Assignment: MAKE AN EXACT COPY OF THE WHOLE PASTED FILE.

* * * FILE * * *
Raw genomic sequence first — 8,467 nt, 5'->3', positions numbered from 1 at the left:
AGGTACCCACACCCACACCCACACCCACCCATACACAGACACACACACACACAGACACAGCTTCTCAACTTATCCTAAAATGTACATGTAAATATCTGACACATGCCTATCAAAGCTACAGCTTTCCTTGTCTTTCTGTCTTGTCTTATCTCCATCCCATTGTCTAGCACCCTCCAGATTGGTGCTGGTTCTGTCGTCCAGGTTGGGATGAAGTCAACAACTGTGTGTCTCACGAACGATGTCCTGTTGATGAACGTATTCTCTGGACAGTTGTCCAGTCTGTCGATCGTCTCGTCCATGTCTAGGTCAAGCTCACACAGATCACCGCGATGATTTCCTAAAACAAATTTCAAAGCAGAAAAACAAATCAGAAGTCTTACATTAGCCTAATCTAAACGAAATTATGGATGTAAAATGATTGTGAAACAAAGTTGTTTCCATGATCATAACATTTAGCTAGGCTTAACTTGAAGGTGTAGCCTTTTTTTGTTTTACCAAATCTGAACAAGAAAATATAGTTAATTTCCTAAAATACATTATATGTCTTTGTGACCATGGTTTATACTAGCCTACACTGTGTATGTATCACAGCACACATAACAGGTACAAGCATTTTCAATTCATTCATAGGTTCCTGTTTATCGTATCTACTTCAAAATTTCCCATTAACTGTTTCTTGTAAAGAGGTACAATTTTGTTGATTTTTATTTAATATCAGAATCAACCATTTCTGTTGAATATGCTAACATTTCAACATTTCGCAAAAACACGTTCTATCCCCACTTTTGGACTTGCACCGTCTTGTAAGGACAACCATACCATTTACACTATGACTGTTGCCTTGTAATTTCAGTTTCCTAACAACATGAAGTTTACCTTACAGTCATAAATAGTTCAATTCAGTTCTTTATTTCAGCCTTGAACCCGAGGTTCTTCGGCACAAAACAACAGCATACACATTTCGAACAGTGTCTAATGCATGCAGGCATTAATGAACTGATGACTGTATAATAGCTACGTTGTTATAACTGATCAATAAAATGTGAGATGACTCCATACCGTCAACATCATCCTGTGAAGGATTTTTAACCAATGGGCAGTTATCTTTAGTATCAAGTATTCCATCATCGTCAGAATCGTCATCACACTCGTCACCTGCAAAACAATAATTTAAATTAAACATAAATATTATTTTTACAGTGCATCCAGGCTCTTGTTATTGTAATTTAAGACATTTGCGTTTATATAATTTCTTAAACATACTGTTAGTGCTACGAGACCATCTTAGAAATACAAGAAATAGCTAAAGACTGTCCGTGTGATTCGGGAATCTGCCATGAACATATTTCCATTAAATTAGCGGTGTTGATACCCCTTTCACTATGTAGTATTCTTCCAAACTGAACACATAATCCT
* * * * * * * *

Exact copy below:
Raw genomic sequence first — 8,467 nt, 5'->3', positions numbered from 1 at the left:
AGGTACCCACACCCACACCCACACCCACCCATACACAGACACACACACACACAGACACAGCTTCTCAACTTATCCTAAAATGTACATGTAAATATCTGACACATGCCTATCAAAGCTACAGCTTTCCTTGTCTTTCTGTCTTGTCTTATCTCCATCCCATTGTCTAGCACCCTCCAGATTGGTGCTGGTTCTGTCGTCCAGGTTGGGATGAAGTCAACAACTGTGTGTCTCACGAACGATGTCCTGTTGATGAACGTATTCTCTGGACAGTTGTCCAGTCTGTCGATCGTCTCGTCCATGTCTAGGTCAAGCTCACACAGATCACCGCGATGATTTCCTAAAACAAATTTCAAAGCAGAAAAACAAATCAGAAGTCTTACATTAGCCTAATCTAAACGAAATTATGGATGTAAAATGATTGTGAAACAAAGTTGTTTCCATGATCATAACATTTAGCTAGGCTTAACTTGAAGGTGTAGCCTTTTTTTGTTTTACCAAATCTGAACAAGAAAATATAGTTAATTTCCTAAAATACATTATATGTCTTTGTGACCATGGTTTATACTAGCCTACACTGTGTATGTATCACAGCACACATAACAGGTACAAGCATTTTCAATTCATTCATAGGTTCCTGTTTATCGTATCTACTTCAAAATTTCCCATTAACTGTTTCTTGTAAAGAGGTACAATTTTGTTGATTTTTATTTAATATCAGAATCAACCATTTCTGTTGAATATGCTAACATTTCAACATTTCGCAAAAACACGTTCTATCCCCACTTTTGGACTTGCACCGTCTTGTAAGGACAACCATACCATTTACACTATGACTGTTGCCTTGTAATTTCAGTTTCCTAACAACATGAAGTTTACCTTACAGTCATAAATAGTTCAATTCAGTTCTTTATTTCAGCCTTGAACCCGAGGTTCTTCGGCACAAAACAACAGCATACACATTTCGAACAGTGTCTAATGCATGCAGGCATTAATGAACTGATGACTGTATAATAGCTACGTTGTTATAACTGATCAATAAAATGTGAGATGACTCCATACCGTCAACATCATCCTGTGAAGGATTTTTAACCAATGGGCAGTTATCTTTAGTATCAAGTATTCCATCATCGTCAGAATCGTCATCACACTCGTCACCTGCAAAACAATAATTTAAATTAAACATAAATATTATTTTTACAGTGCATCCAGGCTCTTGTTATTGTAATTTAAGACATTTGCGTTTATATAATTTCTTAAACATACTGTTAGTGCTACGAGACCATCTTAGAAATACAAGAAATAGCTAAAGACTGTCCGTGTGATTCGGGAATCTGCCATGAACATATTTCCATTAAATTAGCGGTGTTGATACCCCTTTCACTATGTAGTATTCTTCCAAACTGAACACATAATCCT